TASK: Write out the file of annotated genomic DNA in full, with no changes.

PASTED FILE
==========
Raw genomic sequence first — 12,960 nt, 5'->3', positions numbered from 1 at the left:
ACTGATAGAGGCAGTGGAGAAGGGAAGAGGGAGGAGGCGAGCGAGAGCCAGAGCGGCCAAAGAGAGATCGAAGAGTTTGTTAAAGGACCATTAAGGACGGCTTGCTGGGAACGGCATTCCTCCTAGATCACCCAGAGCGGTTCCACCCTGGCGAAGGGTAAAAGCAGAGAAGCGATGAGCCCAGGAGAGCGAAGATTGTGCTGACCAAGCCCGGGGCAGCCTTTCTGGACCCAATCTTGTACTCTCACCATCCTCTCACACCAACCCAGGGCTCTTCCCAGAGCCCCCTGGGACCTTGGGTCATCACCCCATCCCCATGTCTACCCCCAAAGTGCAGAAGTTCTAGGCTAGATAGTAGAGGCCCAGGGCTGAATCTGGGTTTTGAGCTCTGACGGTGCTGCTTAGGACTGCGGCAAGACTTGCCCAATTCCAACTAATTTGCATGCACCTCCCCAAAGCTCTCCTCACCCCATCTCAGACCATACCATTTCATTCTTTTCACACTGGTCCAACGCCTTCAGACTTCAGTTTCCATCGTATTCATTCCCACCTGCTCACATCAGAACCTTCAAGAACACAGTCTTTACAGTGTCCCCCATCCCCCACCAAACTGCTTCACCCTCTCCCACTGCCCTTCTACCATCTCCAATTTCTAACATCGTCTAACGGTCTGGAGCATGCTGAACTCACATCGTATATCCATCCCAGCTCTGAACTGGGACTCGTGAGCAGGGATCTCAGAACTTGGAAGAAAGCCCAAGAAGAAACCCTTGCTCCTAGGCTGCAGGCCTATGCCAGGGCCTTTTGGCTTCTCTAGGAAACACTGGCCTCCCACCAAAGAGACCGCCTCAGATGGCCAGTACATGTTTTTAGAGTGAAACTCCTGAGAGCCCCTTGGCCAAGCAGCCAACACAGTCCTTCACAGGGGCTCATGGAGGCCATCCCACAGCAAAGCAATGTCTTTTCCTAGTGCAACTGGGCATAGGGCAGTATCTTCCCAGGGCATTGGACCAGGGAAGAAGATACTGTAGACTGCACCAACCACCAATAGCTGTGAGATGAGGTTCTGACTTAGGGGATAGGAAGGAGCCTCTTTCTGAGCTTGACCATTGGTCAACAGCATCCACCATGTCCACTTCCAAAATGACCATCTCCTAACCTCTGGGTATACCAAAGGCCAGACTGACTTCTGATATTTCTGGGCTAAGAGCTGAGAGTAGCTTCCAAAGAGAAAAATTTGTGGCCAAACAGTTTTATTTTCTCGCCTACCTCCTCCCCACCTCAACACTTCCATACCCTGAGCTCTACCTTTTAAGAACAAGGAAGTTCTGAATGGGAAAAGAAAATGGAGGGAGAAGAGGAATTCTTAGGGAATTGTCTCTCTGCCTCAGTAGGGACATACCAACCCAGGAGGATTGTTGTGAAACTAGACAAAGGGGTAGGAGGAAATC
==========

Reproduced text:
Raw genomic sequence first — 12,960 nt, 5'->3', positions numbered from 1 at the left:
ACTGATAGAGGCAGTGGAGAAGGGAAGAGGGAGGAGGCGAGCGAGAGCCAGAGCGGCCAAAGAGAGATCGAAGAGTTTGTTAAAGGACCATTAAGGACGGCTTGCTGGGAACGGCATTCCTCCTAGATCACCCAGAGCGGTTCCACCCTGGCGAAGGGTAAAAGCAGAGAAGCGATGAGCCCAGGAGAGCGAAGATTGTGCTGACCAAGCCCGGGGCAGCCTTTCTGGACCCAATCTTGTACTCTCACCATCCTCTCACACCAACCCAGGGCTCTTCCCAGAGCCCCCTGGGACCTTGGGTCATCACCCCATCCCCATGTCTACCCCCAAAGTGCAGAAGTTCTAGGCTAGATAGTAGAGGCCCAGGGCTGAATCTGGGTTTTGAGCTCTGACGGTGCTGCTTAGGACTGCGGCAAGACTTGCCCAATTCCAACTAATTTGCATGCACCTCCCCAAAGCTCTCCTCACCCCATCTCAGACCATACCATTTCATTCTTTTCACACTGGTCCAACGCCTTCAGACTTCAGTTTCCATCGTATTCATTCCCACCTGCTCACATCAGAACCTTCAAGAACACAGTCTTTACAGTGTCCCCCATCCCCCACCAAACTGCTTCACCCTCTCCCACTGCCCTTCTACCATCTCCAATTTCTAACATCGTCTAACGGTCTGGAGCATGCTGAACTCACATCGTATATCCATCCCAGCTCTGAACTGGGACTCGTGAGCAGGGATCTCAGAACTTGGAAGAAAGCCCAAGAAGAAACCCTTGCTCCTAGGCTGCAGGCCTATGCCAGGGCCTTTTGGCTTCTCTAGGAAACACTGGCCTCCCACCAAAGAGACCGCCTCAGATGGCCAGTACATGTTTTTAGAGTGAAACTCCTGAGAGCCCCTTGGCCAAGCAGCCAACACAGTCCTTCACAGGGGCTCATGGAGGCCATCCCACAGCAAAGCAATGTCTTTTCCTAGTGCAACTGGGCATAGGGCAGTATCTTCCCAGGGCATTGGACCAGGGAAGAAGATACTGTAGACTGCACCAACCACCAATAGCTGTGAGATGAGGTTCTGACTTAGGGGATAGGAAGGAGCCTCTTTCTGAGCTTGACCATTGGTCAACAGCATCCACCATGTCCACTTCCAAAATGACCATCTCCTAACCTCTGGGTATACCAAAGGCCAGACTGACTTCTGATATTTCTGGGCTAAGAGCTGAGAGTAGCTTCCAAAGAGAAAAATTTGTGGCCAAACAGTTTTATTTTCTCGCCTACCTCCTCCCCACCTCAACACTTCCATACCCTGAGCTCTACCTTTTAAGAACAAGGAAGTTCTGAATGGGAAAAGAAAATGGAGGGAGAAGAGGAATTCTTAGGGAATTGTCTCTCTGCCTCAGTAGGGACATACCAACCCAGGAGGATTGTTGTGAAACTAGACAAAGGGGTAGGAGGAAATC